HOMEBREW Digest #394 Mon 09 April 1990

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		Rob Gardner, Digest Coordinator

  Brewing shops  (Nick zentena)
  Spent grains and gardens (Ted Manahan)
  Responsible drug use (Re: Charlie's flames) (Mark.Leone)
  mead and bitterness (Pete Soper)
  honey aroma and SOME wierd barley wine (Doug Roberts)
  Oxygen in solution necessary for Fermentation? (John Mellby)
  these are drugs too ! ? (Ihor W. Slabicky)
  SG increasing during secondary (Mike Fertsch)
  Re: tip tip (Algis R Korzonas +1 708 979 8583)
  Re: Charlie's Flames (a.e.mossberg)

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---------------------------------------------------------------------- Date: Fri Apr 6 00:22:30 1990 From: contact!zen at uunet.UU.NET (Nick zentena) Subject: Brewing shops Subject:Toronto Area shops?&hops plants? Hi, I was wondering if anybody knew of a good Toronto area homebrew shop? Secondly does anybody know if Hops are viable this far North? And Finally is the AHA available to Canadian residents? Thanks Nick mnetor!becker!contact!zen at neat.cs.toronto.edu or zen%contact.uucp at udel.edu or uunet!utai!gpu.utcs.utoronto.ca!geac!becker!contact!zen at samsung.uucp Return to table of contents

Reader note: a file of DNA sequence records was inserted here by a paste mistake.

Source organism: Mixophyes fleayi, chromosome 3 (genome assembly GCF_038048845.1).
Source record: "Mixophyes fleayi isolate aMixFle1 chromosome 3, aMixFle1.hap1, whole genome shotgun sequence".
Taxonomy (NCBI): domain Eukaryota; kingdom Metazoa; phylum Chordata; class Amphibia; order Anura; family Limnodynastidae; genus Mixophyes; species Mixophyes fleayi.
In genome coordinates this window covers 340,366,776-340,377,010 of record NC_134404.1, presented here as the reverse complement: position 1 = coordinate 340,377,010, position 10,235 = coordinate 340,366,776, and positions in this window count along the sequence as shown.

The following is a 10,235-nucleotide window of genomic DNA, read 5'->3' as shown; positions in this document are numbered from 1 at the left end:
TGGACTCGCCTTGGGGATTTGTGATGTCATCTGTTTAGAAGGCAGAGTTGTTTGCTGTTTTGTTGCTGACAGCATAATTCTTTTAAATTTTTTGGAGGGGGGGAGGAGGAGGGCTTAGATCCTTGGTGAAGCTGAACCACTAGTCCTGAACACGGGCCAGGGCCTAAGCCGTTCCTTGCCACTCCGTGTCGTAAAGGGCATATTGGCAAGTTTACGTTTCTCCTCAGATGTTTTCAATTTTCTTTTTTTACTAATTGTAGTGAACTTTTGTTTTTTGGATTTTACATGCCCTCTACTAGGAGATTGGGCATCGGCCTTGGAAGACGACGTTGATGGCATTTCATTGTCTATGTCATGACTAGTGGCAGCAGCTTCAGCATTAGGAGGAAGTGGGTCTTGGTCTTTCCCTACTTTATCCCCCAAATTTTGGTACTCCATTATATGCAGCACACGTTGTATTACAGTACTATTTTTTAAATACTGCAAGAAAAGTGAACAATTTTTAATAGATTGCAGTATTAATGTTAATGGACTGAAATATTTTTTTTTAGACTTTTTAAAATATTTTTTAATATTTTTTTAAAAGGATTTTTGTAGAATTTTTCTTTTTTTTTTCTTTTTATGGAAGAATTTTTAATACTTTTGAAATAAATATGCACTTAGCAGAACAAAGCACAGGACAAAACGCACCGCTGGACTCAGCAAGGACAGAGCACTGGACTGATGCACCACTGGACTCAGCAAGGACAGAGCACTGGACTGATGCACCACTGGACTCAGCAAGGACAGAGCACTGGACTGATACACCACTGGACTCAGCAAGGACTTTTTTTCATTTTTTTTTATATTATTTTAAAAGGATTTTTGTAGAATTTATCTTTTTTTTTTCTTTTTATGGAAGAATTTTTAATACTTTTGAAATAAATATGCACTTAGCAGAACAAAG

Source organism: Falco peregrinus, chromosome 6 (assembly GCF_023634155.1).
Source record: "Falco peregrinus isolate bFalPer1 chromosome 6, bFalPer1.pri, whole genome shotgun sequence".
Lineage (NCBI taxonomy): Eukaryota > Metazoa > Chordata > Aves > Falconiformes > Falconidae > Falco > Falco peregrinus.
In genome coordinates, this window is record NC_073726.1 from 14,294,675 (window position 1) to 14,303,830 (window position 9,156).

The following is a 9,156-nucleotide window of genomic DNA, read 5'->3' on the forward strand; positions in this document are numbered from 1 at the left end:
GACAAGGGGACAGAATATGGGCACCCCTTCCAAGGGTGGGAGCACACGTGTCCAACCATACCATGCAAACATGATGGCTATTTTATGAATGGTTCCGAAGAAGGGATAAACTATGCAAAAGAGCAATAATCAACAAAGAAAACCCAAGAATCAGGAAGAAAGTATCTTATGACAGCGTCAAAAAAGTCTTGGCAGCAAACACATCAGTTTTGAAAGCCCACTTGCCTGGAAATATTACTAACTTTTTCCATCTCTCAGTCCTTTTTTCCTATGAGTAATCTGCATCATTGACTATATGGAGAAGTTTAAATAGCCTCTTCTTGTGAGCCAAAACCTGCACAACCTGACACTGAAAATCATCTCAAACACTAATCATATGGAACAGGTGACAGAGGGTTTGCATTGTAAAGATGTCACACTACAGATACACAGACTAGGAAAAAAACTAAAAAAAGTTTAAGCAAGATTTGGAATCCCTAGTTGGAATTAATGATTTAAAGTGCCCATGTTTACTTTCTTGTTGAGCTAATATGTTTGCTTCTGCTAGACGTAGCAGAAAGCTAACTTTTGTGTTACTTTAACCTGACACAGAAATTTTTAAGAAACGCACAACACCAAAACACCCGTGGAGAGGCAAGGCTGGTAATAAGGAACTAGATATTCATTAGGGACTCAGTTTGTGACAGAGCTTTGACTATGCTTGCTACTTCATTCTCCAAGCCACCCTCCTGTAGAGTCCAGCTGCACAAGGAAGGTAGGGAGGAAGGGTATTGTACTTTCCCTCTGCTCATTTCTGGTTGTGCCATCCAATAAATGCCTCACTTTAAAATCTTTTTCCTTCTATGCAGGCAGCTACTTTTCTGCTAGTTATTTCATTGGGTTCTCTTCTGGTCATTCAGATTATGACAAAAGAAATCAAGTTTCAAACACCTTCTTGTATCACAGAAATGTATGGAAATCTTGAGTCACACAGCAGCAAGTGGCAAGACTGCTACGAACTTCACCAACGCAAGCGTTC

Date: Fri, 6 Apr 90 06:21:26 mdt From: Ted Manahan <hplabs!hpldola!tedm> Subject: Spent grains and gardens Full-Name: Ted Manahan >I don't have any cows, but I am trying to start a small garden in my small, >urban yard. Can/should I use the spent grains as a mulch? If so, do I first >have to let them compost? Like Cher, I don't see why not. The grains would be great for soil texture, and have some fertilizing effect. Composting first would be good, but if it isn't convenient don't worry about it. Soil makes an excellent compost medium for something as small as grains. At my house the garden doesn't get the benefit of spent grains; my chickens love to eat the stuff! Ted Manahan tedm at hpldola.hp.com Return to table of contents
Date: Fri, 06 Apr 90 11:06:48 EDT From: Mark.Leone at F.GP.CS.CMU.EDU Subject: Responsible drug use (Re: Charlie's flames) >I have mixed >feelings when children 'learn' their parents are drug abusers >for having an occasional beer. There is a lack of >discrimination here that alarms me. Are objectivity and >reality being distorted? Who is protecting whom? .... Yes, objectivity and reality were the first casualties of our country's glorious "War on Drugs." The *abuse* of drugs, whether legal or illegal, obviously costs our society dearly, but the hysterical restriction of responsbile drug *use* is clearly not a realistic solution. >Let people know how you feel. The War on Drugs is a war on *my* rights, and I'm not going to stand for it! - -- Mark R. Leone <mleone at cs.cmu.edu> Computer Science, Carnegie Mellon University Pittsburgh, PA 15213 Return to table of contents